“I am pleased that my bipartisan resolution with Senator Coons to commend Radio Free Asia on its continued work in providing a free flow of information in South and East Asia has now passed committee,” said Senator Portman. “For the past 25 years, Radio Free Asia has delivered balanced and objective reporting to countries where freedom of the press is only an idea. Their work is critical to combating the deception and falsehoods spread by authoritarian regimes and violent non-state actors, and I appreciate their continued efforts to combat anti-democratic influences in the region.”

The resolution:

  • Recognizes the importance of Radio Free Asia on its 25th anniversary as an independent news organization chartered and funded by Congress with a mission to bring uncensored, accurate news to people living in closed societies in Asia;
  • Honors the dedication and courage of the former and current journalists of Radio Free Asia in the face of threats and adversity from foreign governments and rising risks for press freedom in Asia and across the globe; and
  • Commends the continued effectiveness and success of Radio Free Asia in its pursuit of independence and credible journalism.

The full text of the resolution is available here.

Friday, June 10, 2022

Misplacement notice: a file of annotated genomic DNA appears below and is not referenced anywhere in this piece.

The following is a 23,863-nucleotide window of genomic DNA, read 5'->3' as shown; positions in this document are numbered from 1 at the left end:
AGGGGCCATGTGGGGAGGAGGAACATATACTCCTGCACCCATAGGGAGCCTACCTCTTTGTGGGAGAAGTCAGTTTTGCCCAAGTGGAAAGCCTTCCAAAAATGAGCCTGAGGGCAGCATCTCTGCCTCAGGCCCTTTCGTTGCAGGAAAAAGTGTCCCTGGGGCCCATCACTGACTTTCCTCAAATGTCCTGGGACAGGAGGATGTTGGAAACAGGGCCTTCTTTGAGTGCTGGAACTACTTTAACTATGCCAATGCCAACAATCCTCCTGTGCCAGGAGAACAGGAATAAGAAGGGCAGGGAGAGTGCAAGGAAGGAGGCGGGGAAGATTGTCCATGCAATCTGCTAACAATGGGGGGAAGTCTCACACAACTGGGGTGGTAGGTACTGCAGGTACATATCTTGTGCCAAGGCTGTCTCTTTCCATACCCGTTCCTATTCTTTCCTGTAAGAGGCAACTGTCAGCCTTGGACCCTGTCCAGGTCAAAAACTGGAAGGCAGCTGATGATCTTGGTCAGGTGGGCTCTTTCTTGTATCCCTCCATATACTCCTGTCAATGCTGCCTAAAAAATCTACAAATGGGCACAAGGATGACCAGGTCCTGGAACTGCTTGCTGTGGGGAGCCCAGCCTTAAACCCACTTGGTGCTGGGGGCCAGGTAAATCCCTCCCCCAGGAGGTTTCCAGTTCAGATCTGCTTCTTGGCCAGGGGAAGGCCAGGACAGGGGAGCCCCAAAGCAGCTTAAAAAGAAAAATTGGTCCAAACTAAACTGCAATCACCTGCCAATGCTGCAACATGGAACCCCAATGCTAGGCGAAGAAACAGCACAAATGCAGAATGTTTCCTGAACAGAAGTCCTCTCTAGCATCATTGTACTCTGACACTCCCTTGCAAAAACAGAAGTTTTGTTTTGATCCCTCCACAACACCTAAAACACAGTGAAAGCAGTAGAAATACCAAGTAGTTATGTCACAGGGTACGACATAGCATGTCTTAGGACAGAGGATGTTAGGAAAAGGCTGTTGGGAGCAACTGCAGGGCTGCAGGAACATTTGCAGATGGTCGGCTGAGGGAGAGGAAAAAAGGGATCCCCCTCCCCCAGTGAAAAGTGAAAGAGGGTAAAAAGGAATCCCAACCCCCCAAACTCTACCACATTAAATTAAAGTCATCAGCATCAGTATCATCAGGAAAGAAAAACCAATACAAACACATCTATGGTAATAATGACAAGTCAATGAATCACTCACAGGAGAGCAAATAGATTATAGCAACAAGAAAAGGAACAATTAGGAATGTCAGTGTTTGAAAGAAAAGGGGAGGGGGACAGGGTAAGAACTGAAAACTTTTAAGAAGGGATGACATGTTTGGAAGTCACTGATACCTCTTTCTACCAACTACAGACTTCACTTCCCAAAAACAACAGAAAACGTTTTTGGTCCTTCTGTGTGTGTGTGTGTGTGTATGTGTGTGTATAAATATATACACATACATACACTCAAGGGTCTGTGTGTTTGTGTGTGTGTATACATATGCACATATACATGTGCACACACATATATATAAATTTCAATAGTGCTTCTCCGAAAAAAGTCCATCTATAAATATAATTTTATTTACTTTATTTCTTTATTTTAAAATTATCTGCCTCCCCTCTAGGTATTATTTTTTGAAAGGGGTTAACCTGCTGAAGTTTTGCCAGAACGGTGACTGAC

In Cincinnati, Portman Announces New Bridge Investment Funding Opportunity Made Possible by His Bipartisan Infrastructure Law

Receives Updates From Ohio and Kentucky Officials on Efforts to Secure Federal Funding for Brent Spence Bridge, Including Through New Bridge Funding Announced Today

Today, U.S. Senator Rob Portman announced that applicants from Ohio and around the country are now able to apply for the new competitive Bridge Investment Program, made possible thanks to Portman’s Infrastructure Investment and Jobs Act (IIJA). The program is designed to provide funding for projects like the Brent Spence Bridge and other bridges across the country. Portman was in Cincinnati today and made the announcement at Paul Brown Stadium near the bridge. Senator Portman served as the lead Republican negotiator on IIJA, which was signed into law last November. The bipartisan infrastructure law includes more than $33 billion in competitive grant funding, including $12.5 billion from Portman’s Bridge Investment Act, to help plan, replace, rehabilitate, protect, and preserve some of the nation’s largest bridges – with nearly $2.4 billion available in Fiscal Year 2022.